The Equinox Yoga Video: Sex…or Art? My perspective. {Article in English & Spanish}

Via Jeannie Page
on Jan 8, 2012
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(Para leerlo en Español, haga clic aquí.)

The world is living through a lot of tumult at the moment: governments falling, economies teetering on the brink of failure. As if that global drama is not enough for us to deal with, it seems that this turmoil is also playing itself out, albeit in a much more minor and somewhat ridiculous way, within our yoga community.

Lately, there has been one yoga controversy after the next. This week the controversy was about the New York Times article labeling yoga as “dangerous.” That one kicked up quite a firestorm!

And most recently, the one that is currently swirling around and in which I have found myself front and center, is the controversy of the Equinox Sex.. er, I mean Yoga, video.

I first saw this video yesterday after Waylon posted it to Elephant Journal. I was immediately captivated by its raw beauty, by the absolute grace and poise the yogini displayed as she skillfully and mindfully moved between the challenging and complicated yoga poses. For me, this was watching art in motion.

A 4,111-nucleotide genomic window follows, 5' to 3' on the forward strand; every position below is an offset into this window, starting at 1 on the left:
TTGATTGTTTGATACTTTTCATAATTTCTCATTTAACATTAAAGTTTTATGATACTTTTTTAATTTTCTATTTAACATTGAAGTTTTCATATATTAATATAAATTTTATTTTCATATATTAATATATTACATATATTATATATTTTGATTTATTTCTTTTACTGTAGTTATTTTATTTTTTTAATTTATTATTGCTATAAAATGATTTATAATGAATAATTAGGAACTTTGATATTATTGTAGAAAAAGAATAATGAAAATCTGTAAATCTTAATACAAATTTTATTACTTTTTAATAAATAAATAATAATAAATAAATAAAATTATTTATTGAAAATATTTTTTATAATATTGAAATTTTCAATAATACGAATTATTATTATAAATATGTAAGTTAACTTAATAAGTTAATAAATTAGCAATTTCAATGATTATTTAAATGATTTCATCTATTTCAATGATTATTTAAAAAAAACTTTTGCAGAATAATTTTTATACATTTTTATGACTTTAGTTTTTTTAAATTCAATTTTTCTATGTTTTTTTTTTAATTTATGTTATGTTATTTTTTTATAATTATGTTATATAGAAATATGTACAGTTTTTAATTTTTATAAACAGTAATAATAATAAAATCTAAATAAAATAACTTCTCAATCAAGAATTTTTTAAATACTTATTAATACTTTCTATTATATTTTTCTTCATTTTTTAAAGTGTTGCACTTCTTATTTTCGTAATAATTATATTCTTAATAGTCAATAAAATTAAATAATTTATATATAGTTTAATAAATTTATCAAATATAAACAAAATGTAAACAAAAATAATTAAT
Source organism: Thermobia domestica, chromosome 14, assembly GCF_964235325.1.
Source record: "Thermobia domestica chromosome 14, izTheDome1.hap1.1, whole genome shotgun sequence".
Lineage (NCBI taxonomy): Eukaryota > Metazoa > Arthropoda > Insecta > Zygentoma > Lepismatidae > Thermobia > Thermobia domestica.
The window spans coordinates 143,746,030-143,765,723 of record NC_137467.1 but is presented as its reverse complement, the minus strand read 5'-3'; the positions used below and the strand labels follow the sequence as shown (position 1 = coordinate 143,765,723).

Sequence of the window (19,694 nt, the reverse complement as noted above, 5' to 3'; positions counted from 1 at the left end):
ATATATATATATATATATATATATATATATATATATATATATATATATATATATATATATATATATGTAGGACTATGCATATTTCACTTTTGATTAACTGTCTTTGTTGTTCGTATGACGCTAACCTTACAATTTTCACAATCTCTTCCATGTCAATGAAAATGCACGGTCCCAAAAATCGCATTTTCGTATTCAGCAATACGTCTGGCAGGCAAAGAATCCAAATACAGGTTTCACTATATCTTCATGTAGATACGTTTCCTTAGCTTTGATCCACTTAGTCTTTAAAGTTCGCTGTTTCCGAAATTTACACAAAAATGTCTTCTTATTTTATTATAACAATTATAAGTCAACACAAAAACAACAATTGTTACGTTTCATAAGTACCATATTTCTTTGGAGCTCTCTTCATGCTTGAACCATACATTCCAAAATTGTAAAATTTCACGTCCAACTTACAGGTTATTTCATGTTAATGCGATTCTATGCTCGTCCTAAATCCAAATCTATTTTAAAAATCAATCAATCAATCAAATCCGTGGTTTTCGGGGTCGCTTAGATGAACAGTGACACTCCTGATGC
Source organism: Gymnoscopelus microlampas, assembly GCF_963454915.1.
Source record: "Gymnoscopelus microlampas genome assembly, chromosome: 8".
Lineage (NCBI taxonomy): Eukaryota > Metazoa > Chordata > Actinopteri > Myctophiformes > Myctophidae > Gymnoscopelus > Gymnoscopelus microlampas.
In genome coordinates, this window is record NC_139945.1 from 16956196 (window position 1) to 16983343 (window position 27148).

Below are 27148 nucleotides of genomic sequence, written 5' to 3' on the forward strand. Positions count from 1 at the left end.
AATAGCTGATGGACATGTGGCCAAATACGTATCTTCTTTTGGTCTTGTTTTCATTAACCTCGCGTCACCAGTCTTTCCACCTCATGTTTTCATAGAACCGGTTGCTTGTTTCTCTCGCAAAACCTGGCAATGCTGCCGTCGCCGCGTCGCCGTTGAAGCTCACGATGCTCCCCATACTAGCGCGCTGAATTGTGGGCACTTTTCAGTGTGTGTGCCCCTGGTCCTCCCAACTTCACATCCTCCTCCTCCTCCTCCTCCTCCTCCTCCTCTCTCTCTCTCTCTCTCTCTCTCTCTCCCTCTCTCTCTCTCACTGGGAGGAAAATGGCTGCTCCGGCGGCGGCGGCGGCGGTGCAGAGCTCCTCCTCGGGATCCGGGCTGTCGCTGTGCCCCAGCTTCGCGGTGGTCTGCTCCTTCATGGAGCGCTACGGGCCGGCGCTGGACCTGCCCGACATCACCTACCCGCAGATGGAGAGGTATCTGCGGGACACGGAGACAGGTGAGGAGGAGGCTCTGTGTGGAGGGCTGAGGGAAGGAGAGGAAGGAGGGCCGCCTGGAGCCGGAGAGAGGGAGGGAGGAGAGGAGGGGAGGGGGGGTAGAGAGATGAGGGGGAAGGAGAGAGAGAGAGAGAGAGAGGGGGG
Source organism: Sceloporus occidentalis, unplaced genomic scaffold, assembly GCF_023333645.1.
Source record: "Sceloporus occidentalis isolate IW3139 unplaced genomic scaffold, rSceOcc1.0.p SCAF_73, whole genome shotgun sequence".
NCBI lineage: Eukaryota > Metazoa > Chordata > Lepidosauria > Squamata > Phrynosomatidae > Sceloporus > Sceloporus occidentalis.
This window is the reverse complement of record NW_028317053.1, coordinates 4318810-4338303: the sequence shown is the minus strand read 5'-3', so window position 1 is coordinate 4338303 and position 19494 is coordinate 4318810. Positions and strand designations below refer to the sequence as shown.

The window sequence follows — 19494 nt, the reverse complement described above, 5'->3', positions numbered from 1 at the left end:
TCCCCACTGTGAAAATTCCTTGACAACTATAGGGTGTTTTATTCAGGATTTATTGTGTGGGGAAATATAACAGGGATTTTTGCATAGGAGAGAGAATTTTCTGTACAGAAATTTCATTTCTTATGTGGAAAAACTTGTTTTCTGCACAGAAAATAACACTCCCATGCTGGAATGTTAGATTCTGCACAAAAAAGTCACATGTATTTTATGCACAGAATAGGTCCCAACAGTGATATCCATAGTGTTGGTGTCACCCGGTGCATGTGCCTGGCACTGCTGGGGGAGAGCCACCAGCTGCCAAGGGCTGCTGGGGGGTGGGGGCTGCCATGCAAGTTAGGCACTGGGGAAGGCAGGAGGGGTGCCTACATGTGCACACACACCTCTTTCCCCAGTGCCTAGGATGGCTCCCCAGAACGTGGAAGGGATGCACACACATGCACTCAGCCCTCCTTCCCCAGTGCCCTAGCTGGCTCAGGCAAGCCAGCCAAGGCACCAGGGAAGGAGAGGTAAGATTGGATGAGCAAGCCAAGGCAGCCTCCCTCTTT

It did not phase me in the slightest that she was clad in her undies—in fact to me this made it all the more artful; to be able to see her belly moving with her breath, to see the muscles flex and move with her, to see her strength radiating out from her core. Like watching a ballerina move across the stage, this was the ultimate expression of the raw beauty and power of the human form.

Then, today, I began seeing some fellow yoga teachers and practitioners posting about how they were “disgusted” and “appalled” by this video, that they felt it was over-sexualized and exploitative to women, and that it belittled the practice of yoga.

Huh? How can two people look at the same video and see something so completely different? Within minutes a flurry of comments had exploded on one of my teacher’s Facebook pages, most of them speaking out against the video and saying that it was merely a marketing ploy to sell sex.

Hmm, perhaps. Okay, now I’m not a man or a gay woman, so it wouldn’t be my first reaction to think “sex” when looking at a video of a hot yoga lady, but to be honest I was so captivated by the pure beauty of it, that there was nothing remotely sexual in my mind.